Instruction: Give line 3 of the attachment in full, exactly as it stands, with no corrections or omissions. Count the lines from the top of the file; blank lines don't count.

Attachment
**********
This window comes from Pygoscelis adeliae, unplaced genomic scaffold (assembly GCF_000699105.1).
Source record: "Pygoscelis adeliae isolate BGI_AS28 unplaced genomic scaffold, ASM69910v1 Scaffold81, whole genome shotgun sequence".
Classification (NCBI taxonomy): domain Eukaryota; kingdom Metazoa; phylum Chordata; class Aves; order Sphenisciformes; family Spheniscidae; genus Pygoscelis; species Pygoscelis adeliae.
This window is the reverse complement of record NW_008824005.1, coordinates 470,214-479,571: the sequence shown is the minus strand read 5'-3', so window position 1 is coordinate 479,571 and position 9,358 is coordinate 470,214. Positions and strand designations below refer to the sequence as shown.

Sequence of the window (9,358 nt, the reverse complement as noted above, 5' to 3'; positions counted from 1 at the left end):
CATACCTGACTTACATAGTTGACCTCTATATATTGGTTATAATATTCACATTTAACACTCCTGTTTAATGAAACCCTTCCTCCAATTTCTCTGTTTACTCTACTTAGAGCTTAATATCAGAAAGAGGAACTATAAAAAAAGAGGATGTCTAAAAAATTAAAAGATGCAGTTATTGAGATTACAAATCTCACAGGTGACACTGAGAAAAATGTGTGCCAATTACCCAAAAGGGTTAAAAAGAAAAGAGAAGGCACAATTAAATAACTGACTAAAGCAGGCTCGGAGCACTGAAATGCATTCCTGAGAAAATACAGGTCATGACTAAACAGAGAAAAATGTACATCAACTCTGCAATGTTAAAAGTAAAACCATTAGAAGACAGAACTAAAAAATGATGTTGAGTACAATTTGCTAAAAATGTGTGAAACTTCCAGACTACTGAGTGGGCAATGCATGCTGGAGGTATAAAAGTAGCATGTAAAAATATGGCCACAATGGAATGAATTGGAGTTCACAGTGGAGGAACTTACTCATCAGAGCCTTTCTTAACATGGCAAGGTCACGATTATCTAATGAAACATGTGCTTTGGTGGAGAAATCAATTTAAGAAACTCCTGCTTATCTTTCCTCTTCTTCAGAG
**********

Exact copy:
Classification (NCBI taxonomy): domain Eukaryota; kingdom Metazoa; phylum Chordata; class Aves; order Sphenisciformes; family Spheniscidae; genus Pygoscelis; species Pygoscelis adeliae.